The Virgin Mary has been a woman of many names throughout history, but differing perceptions of her role in Christian theology share some important underlying currents, according to a historical theologian who spoke Dec. 8 at Fordham College at Rose Hill.
The Catholic and Orthodox churches’ differing views of Mary were the subject of the Loyola Lecture delivered by Brian Daley, S.J., (FCRH ’61), the visiting St. Ignatius Loyola Chair in Theology.
Father Daley began with the critique by some Anglicans and Protestants that “the theory and practice of Catholic devotion to Mary raises serious questions about the Christian legitimacy of the Catholic Church itself.”
The Catholic focus on Mary in art, liturgy and prayer has led some to say that, for Catholics, “she shares a place parallel to that of Jesus in God’s plan to redeem the world,” he said.
The Catholic and Eastern Orthodox churches have real differences on these issues, but both faiths have evolved a strong sense of Mary’s importance, he said.
Mary, in addition to her son Jesus Christ, was an object of devotion in the Christian community in the Eastern Mediterranean in the second century, Father Daley said.
She had a deeper significance than her biological and historical connection to Christ, as shown by the popularity of the Book of James, or Protevangelium, which told her life story, he said.
“Although it was never accepted in the Christian biblical canon and was regarded as suspicious, and even as apocryphal, by church authorities through most of its history, the Protevangelium remained a bestseller, being translated into most of the languages of early Christian communities by the year 1000, and leaving a clear mark on Christian preaching and liturgy in both East and West, as well as on the Christian imagination,” Father Daley said.
Perceptions of Mary also were influenced by early debates among Greek-speaking bishops in the fifth century. While the debates centered on whether Jesus was a human individual in whom God dwelled, or whether he was the son of God in human form, they also shaped perceptions of Mary as playing a divine role.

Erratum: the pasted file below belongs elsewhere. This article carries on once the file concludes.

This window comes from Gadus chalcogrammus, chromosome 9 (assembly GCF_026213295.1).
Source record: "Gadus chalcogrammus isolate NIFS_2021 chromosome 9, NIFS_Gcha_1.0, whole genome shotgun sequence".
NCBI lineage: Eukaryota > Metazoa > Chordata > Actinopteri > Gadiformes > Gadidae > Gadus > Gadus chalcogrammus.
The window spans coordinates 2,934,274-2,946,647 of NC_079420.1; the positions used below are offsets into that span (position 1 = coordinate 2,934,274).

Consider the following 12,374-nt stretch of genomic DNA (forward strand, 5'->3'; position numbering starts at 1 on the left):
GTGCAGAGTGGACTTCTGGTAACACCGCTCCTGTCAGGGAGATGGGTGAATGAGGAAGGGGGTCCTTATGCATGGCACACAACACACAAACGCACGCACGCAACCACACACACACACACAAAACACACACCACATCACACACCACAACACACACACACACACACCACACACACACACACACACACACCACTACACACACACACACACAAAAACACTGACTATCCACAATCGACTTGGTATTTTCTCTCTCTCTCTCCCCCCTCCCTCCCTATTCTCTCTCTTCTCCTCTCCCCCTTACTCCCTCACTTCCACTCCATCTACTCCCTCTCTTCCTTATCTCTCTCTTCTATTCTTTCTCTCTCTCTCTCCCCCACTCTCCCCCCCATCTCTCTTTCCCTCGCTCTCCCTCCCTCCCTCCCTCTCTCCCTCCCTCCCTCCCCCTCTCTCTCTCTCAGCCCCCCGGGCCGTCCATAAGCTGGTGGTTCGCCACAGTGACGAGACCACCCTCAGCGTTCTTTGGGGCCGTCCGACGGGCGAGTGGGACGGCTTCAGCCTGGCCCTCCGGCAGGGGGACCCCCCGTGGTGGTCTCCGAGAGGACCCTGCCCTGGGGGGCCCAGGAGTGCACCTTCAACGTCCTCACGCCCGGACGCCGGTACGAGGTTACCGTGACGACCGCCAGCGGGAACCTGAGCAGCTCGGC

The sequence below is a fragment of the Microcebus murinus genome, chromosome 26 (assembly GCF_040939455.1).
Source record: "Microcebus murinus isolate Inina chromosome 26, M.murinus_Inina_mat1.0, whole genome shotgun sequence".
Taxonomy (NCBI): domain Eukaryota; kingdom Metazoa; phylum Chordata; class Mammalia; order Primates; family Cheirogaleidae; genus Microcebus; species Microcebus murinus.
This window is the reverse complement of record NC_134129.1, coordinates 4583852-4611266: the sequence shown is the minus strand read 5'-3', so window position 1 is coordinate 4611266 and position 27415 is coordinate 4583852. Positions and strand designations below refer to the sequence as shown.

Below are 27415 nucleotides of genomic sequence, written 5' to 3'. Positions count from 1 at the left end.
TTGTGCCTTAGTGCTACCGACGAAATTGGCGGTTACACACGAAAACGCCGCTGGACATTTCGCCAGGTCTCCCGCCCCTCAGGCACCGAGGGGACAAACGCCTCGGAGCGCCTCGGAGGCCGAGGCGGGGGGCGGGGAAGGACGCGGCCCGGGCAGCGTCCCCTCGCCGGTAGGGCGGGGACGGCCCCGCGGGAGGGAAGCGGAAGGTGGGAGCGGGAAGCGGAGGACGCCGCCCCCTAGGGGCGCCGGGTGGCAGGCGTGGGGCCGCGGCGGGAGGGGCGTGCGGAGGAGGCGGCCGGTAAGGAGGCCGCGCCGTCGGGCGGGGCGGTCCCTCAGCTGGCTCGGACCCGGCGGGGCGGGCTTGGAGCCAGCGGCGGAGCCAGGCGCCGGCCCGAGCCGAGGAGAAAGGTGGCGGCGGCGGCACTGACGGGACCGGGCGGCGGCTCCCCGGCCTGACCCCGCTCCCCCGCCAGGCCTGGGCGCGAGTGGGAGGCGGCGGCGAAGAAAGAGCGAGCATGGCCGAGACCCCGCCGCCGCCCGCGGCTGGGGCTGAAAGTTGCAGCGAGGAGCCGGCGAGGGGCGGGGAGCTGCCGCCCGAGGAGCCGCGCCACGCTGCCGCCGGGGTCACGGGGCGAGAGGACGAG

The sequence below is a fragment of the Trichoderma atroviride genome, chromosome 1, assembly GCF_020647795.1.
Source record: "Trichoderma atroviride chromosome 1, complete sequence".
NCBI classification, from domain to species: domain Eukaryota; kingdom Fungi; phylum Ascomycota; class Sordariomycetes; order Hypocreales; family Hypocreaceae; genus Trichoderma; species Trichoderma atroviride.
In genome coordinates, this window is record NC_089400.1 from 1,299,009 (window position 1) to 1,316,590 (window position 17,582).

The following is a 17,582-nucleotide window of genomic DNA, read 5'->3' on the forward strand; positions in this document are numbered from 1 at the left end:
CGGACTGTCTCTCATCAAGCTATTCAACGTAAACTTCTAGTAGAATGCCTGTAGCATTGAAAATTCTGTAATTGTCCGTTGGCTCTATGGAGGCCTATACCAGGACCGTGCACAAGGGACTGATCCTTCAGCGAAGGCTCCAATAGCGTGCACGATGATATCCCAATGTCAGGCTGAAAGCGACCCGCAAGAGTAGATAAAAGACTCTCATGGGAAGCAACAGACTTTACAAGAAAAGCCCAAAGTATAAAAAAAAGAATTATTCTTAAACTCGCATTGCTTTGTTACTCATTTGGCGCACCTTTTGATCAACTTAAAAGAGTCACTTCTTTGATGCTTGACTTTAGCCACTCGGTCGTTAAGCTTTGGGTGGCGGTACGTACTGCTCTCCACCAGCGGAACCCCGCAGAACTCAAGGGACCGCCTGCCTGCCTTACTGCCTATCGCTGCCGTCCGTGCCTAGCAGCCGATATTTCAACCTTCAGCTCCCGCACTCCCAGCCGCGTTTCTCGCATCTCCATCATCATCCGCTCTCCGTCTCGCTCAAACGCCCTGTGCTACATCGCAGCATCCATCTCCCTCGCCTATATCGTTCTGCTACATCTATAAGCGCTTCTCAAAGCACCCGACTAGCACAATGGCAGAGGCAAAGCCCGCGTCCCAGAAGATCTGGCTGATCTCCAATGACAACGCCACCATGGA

“The effect of the debate was also to raise considerably the interest of Christians in the person and the role of his mother, and to suggest, if only by implication, that she, too, as Mother of God, played a central role in advancing God’s work on Earth,” Father Daley said.
The difference between Catholic and Orthodox views of Mary also suggests some commonalities, Father Daley said.
It suggests, he said, that “the thought of our two communities on her role in the whole constellation of faith and worship is much closer in detail, and in its sense of her deeper significance to the church, than our other, very real theological and ecclesiastical differences may lead us to believe.”
There was a wide view in the early church that Mary, like God, “cannot be characterized in any single, simple way.”
She has long attracted passionate interest, he said, and warned of “a new ecstatic rhetoric of praise” that he said can distract people from true Christianity.
“In the Catholic Church especially, the danger of strong Marian devotion, focused as it often is on modern apparitions and messages reported by young, simple, enthusiastic believers, rather than on the scriptures and on the teachings of Jesus, is that this devotion can become a new religion, with a new Marian gospel, new moral appeals and warnings, and new charismatic sources of authority,” he said.